Issues

Gun Rights Lawyer: Bump Stock Ban Is ‘Executive Overreach’ With ‘A Lot of Logical Disconnects’

Adam Kraut, a firearms lawyer representing the Firearms Policy Coalition in a lawsuit against the Trump administration's bump stock ban, said last week the Department of Justice went beyond its power in rewriting what constitutes an illegal machine gun under federal law.

"Our biggest thing with it was the executive overreach," Kraut told the Washington Free Beacon. "This wasn't done through Congress. If you look at the plain statutory language of what a machine gun is by our interpretation of it, bump stocks clearly fall outside of that. And our argument even goes to that, you look at the amended definition that they have and they've now specifically included bump stocks in it. So it kind of is almost an admission that ‘Yeah, it wasn't covered under this, but now we're making it very clear that it should be.'"

The rule announced by the DOJ in December rewrites current law prohibiting machine guns to also prohibit bump stocks. The National Firearms Act of 1934 defines a machine gun as "any weapon which shoots, is designed to shoot, or can be readily restored to shoot, automatically more than one shot, without manual reloading, by a single function of the trigger." However, bump firing, whether with or without a specialized stock, requires an individual trigger pull for each individual round fired. Still, the DOJ decided the stocks "initiate a continuous firing cycle with a single pull of the trigger."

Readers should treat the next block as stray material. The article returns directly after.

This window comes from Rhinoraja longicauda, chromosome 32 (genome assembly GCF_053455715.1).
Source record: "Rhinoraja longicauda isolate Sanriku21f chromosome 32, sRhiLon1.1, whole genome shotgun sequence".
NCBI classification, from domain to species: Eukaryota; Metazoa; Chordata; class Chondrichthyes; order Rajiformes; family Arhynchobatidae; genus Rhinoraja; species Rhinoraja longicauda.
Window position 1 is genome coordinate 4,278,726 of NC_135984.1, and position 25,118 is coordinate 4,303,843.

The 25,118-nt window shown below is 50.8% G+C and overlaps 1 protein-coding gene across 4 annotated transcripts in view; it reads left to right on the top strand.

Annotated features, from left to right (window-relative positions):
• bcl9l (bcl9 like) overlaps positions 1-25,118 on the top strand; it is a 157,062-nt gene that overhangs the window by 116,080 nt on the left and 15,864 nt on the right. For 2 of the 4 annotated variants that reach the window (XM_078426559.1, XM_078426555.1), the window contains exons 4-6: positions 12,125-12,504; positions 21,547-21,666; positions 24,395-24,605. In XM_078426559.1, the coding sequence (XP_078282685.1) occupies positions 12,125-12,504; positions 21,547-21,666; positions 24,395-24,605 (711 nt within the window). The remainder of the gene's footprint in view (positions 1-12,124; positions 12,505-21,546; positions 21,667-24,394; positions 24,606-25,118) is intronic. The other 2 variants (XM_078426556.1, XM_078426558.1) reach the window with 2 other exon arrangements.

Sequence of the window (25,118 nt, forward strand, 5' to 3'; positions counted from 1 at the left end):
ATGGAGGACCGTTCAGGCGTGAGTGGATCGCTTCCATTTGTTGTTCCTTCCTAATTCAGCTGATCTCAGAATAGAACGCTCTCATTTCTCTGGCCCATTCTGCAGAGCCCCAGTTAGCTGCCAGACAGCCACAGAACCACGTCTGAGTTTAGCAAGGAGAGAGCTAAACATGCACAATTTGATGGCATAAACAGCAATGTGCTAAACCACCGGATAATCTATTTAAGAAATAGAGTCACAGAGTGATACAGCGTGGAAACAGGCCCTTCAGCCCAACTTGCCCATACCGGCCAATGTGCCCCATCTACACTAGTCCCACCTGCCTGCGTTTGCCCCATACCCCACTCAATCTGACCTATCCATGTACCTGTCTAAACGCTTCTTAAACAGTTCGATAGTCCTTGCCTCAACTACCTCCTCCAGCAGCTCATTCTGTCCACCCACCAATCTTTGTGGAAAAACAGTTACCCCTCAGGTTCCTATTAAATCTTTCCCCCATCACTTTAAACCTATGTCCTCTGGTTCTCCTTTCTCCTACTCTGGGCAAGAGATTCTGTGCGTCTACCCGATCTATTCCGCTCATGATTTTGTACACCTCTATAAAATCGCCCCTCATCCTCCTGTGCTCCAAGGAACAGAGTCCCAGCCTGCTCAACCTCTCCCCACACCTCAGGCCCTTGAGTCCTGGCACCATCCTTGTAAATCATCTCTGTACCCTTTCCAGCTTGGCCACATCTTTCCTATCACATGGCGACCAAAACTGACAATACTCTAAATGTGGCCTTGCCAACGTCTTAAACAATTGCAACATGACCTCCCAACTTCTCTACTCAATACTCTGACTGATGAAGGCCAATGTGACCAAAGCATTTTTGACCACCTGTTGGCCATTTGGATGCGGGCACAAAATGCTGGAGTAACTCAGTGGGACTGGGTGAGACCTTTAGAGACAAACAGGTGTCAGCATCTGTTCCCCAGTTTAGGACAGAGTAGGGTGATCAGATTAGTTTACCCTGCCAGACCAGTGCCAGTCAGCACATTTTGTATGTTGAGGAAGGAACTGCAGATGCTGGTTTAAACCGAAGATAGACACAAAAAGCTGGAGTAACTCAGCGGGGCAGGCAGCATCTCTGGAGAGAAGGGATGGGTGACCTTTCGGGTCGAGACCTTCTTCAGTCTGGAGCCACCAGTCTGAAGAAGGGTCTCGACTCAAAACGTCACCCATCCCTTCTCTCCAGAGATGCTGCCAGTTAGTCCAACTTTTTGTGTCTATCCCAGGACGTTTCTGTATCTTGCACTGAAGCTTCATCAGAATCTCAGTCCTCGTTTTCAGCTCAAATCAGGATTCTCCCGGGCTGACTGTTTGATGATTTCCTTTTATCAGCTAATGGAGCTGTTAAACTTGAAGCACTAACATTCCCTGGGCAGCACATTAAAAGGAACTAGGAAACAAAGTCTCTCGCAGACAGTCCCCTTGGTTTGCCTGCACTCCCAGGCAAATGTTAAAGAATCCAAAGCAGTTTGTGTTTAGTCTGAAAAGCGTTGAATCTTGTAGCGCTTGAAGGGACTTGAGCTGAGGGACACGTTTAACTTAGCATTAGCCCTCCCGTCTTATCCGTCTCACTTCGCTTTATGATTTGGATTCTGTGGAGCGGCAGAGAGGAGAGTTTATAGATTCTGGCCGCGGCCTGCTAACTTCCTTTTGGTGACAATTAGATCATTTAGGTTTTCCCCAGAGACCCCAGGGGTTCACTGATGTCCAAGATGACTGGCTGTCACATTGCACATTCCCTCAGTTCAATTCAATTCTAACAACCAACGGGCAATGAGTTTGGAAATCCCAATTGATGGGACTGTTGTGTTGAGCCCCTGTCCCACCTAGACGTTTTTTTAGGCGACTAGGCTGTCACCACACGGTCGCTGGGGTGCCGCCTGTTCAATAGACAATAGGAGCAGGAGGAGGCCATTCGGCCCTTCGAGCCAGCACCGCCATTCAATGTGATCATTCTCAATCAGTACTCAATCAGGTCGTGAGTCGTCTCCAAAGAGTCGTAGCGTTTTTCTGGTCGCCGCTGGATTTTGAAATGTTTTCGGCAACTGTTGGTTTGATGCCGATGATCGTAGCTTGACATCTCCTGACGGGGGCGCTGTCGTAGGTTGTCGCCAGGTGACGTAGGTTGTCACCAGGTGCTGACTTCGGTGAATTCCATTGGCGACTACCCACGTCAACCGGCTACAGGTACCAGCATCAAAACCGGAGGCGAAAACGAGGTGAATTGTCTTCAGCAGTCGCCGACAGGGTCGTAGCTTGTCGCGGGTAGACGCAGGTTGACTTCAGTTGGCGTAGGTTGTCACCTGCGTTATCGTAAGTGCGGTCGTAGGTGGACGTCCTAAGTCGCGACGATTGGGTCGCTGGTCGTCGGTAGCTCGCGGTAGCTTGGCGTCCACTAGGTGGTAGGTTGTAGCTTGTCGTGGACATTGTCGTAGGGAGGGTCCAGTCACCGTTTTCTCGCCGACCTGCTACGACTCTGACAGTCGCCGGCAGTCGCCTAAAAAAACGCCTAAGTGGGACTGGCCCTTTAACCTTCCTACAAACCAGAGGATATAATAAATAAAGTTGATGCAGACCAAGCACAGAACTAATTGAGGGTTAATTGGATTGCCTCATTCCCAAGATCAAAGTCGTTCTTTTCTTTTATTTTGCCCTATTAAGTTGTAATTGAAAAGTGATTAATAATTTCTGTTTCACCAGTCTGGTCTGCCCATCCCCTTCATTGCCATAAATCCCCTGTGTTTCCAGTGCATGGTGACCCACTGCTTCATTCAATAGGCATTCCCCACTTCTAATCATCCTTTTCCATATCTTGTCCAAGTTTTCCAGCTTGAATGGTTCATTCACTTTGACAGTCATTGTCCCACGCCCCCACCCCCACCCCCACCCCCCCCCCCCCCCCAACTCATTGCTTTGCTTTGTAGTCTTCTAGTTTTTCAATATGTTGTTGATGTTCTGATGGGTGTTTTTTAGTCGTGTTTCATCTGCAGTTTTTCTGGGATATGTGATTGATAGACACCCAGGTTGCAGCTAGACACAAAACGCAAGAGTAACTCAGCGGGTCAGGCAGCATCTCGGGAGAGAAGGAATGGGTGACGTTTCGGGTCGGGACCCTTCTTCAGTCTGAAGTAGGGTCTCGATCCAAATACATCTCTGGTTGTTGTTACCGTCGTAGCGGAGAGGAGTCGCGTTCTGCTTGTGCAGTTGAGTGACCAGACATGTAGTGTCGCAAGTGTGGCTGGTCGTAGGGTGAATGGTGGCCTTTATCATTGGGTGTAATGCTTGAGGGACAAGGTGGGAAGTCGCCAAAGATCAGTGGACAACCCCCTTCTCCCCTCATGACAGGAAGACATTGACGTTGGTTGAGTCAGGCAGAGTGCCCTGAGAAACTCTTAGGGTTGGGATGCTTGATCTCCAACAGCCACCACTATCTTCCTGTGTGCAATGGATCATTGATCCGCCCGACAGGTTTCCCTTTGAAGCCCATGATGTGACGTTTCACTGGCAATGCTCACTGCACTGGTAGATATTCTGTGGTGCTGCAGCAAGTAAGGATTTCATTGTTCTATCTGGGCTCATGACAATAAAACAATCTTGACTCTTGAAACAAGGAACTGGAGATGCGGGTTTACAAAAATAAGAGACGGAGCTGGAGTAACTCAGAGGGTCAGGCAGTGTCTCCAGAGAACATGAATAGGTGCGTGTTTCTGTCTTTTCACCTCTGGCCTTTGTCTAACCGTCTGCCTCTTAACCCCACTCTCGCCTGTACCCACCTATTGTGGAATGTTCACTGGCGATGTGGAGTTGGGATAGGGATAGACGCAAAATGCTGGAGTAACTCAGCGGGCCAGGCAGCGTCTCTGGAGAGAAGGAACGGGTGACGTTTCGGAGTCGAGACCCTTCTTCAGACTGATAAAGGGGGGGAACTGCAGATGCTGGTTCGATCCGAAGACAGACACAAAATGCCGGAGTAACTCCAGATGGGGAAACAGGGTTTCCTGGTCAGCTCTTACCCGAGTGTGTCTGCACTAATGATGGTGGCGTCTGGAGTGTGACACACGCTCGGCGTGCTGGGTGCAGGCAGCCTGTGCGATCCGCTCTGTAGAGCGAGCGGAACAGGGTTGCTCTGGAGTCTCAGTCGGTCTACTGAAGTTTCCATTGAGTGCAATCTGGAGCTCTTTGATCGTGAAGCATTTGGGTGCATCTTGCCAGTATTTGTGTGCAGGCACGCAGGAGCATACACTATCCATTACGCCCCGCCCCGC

Kraut said this contradiction was one of many included within the new rule and much of the case he's brought against the administration is based on those contradictions.

"There's a lot of logical disconnects in the reasoning of how they got from A to B, and it really seems that it was almost as if ‘this is the result you need to get to, figure out how to kind of get there,'" Kraut said. "And that's what we've been attacking them on: inconsistencies. Even on the final rule that they published. And you'll see all that in the court documents that we filed as far as the briefs and in the complaint I was pointing out, you know, ‘here they say this, here they say that. Those two don't jive together.' And it's within the same document."